Mary Portas at an earlier protest in Primrose Hill
Published: 15 April, 2015
By DAN CARRIER
SHOPPING guru Mary Portas has welcomed shock news that a quiet cobbled mews in Primrose Hill which has housed small businesses for decades will no longer be turned into luxury homes.
Utopia Village, in Chalcot Road, had been at the centre of a long-running planning row after its owners aimed to use the Localism Act of 2010 to make a fast-track switch from offices to housing – without the need for Town Hall consent.
A battle by campaigners and councillors to halt the plans seemed to be lost when government minister Eric Pickles ruled the offices and workshops could be turned into housing earlier this year.
But now a firm called Market Tech, which owns markets in Camden Town, has bought the site for £44million – and has said it will scrap the housing project.
Ms Portas, who lives in Primrose Hill, told the New Journal: “For local communities to thrive we need a mix of business, retail, social and private housing. Utopia Village played an essential part in not only giving small creative businesses a place to develop and grow but they are also a key part of the daytime economy.
“I’m thrilled we are keeping them. Eric Pickles take note. Building million-pound flats does not solve a housing problem.”
Market Tech owns Camden Lock, Hawley Wharf, Buck Street and Stables markets. A spokesman said it plans to use the 29 Utopia Village offices to provide workspace with a focus on creative industries.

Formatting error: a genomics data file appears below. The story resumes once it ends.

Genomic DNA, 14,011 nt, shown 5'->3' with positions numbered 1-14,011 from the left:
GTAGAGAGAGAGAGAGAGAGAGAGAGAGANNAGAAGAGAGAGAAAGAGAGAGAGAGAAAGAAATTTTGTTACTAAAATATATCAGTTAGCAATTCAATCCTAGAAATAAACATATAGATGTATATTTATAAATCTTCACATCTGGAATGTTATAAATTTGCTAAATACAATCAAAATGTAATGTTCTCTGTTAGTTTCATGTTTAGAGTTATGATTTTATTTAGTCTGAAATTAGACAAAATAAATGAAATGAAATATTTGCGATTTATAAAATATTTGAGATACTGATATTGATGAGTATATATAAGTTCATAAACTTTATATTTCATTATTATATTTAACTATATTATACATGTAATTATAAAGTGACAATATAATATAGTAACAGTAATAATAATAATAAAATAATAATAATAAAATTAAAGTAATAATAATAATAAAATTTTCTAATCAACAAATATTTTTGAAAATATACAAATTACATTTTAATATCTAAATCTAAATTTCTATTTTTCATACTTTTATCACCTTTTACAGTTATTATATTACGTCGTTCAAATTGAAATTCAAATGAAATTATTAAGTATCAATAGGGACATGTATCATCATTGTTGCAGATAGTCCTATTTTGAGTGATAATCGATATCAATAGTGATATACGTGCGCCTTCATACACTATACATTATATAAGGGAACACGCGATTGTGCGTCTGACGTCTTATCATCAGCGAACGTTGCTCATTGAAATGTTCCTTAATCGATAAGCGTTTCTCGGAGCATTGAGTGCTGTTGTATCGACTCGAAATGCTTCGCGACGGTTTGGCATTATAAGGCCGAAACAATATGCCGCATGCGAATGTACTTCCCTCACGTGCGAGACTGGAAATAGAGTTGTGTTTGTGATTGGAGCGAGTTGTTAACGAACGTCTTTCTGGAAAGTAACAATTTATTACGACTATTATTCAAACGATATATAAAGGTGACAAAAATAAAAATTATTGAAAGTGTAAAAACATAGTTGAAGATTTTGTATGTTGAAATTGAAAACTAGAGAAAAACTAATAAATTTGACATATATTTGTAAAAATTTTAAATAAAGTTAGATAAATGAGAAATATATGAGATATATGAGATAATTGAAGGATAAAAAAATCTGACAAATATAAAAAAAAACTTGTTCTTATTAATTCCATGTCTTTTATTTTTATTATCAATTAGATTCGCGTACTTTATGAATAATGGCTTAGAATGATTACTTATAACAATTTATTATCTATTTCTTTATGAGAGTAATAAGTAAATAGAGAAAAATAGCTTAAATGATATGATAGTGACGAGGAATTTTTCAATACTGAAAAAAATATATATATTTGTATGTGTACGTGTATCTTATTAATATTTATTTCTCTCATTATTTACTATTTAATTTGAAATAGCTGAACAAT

He added: “We want designers, people who work in advertising, design and technology. We believe Utopia is suited to accommodating these types of companies instead of housing. It is part of a wider vision for Camden Town and we are lucky to have found the site so close to our other holdings.”
Tiffany Coppersmith-Heaven, director of designer clothing firm Sahara, based in Utopia for seven years, welcomed the news, but hoped the new owners would keep a diverse mix of firms.
She said: “We want to stay here. It is encouraging that they claim they wish to keep Utopia for businesses but how that plays out has yet to be revealed.”
She added that, if Market Tech was interested in using the entire mews for serviced offices in the tech industry, her firm might not be the right fit.
Primrose Hill Community Association chairwoman Maureen Betts said the sale was welcome. She added: “The uncertainty surrounding Utopia had already affected other businesses, such as cafés and shops. There was not as many people around during the day, as the offices are almost 90 per cent empty due to the threat of being turned into homes.”
Meanwhile, Labour councillor Phil Jones, the Town Hall environment chief, has said he will seek a legal ruling in the High Court to overturn the Pickles judgment, despite the sale, to offer businesses further protection.